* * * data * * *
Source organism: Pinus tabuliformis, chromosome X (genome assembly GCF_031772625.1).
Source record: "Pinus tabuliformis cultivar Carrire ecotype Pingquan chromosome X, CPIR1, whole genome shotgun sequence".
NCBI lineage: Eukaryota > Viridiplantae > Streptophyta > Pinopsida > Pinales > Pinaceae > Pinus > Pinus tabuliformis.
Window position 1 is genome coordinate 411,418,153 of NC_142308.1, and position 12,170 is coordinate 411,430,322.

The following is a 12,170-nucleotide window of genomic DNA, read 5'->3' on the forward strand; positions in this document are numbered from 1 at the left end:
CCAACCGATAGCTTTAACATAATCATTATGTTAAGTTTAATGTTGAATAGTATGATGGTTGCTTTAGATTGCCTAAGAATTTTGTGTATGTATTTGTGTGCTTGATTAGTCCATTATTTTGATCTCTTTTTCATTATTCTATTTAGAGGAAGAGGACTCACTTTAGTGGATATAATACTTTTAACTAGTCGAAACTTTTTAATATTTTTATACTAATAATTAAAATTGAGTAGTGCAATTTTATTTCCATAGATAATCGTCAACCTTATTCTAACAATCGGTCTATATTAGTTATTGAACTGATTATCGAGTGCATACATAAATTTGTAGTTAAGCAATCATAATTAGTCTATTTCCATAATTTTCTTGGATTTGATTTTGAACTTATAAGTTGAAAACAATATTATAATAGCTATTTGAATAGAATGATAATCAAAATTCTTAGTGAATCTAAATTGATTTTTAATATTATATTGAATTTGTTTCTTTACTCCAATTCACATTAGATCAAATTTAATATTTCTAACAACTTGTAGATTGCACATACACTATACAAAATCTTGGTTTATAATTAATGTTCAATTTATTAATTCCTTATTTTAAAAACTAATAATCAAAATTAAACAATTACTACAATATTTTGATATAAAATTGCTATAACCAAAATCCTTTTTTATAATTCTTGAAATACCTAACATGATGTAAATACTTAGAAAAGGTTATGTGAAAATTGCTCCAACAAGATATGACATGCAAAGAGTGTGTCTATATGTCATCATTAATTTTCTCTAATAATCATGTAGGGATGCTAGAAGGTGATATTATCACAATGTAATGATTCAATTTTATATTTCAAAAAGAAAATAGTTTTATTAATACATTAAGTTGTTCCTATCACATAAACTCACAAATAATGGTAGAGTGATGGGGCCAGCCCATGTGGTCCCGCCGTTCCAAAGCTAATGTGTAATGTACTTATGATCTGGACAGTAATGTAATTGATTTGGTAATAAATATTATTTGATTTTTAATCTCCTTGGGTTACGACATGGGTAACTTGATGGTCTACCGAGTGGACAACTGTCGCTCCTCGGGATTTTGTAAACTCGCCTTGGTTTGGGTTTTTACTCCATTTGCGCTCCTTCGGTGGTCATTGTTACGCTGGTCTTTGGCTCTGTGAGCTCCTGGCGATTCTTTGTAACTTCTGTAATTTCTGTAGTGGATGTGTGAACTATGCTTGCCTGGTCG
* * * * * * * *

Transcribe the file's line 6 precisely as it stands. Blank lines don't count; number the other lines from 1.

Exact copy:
CCAACCGATAGCTTTAACATAATCATTATGTTAAGTTTAATGTTGAATAGTATGATGGTTGCTTTAGATTGCCTAAGAATTTTGTGTATGTATTTGTGTGCTTGATTAGTCCATTATTTTGATCTCTTTTTCATTATTCTATTTAGAGGAAGAGGACTCACTTTAGTGGATATAATACTTTTAACTAGTCGAAACTTTTTAATATTTTTATACTAATAATTAAAATTGAGTAGTGCAATTTTATTTCCATAGATAATCGTCAACCTTATTCTAACAATCGGTCTATATTAGTTATTGAACTGATTATCGAGTGCATACATAAATTTGTAGTTAAGCAATCATAATTAGTCTATTTCCATAATTTTCTTGGATTTGATTTTGAACTTATAAGTTGAAAACAATATTATAATAGCTATTTGAATAGAATGATAATCAAAATTCTTAGTGAATCTAAATTGATTTTTAATATTATATTGAATTTGTTTCTTTACTCCAATTCACATTAGATCAAATTTAATATTTCTAACAACTTGTAGATTGCACATACACTATACAAAATCTTGGTTTATAATTAATGTTCAATTTATTAATTCCTTATTTTAAAAACTAATAATCAAAATTAAACAATTACTACAATATTTTGATATAAAATTGCTATAACCAAAATCCTTTTTTATAATTCTTGAAATACCTAACATGATGTAAATACTTAGAAAAGGTTATGTGAAAATTGCTCCAACAAGATATGACATGCAAAGAGTGTGTCTATATGTCATCATTAATTTTCTCTAATAATCATGTAGGGATGCTAGAAGGTGATATTATCACAATGTAATGATTCAATTTTATATTTCAAAAAGAAAATAGTTTTATTAATACATTAAGTTGTTCCTATCACATAAACTCACAAATAATGGTAGAGTGATGGGGCCAGCCCATGTGGTCCCGCCGTTCCAAAGCTAATGTGTAATGTACTTATGATCTGGACAGTAATGTAATTGATTTGGTAATAAATATTATTTGATTTTTAATCTCCTTGGGTTACGACATGGGTAACTTGATGGTCTACCGAGTGGACAACTGTCGCTCCTCGGGATTTTGTAAACTCGCCTTGGTTTGGGTTTTTACTCCATTTGCGCTCCTTCGGTGGTCATTGTTACGCTGGTCTTTGGCTCTGTGAGCTCCTGGCGATTCTTTGTAACTTCTGTAATTTCTGTAGTGGATGTGTGAACTATGCTTGCCTGGTCG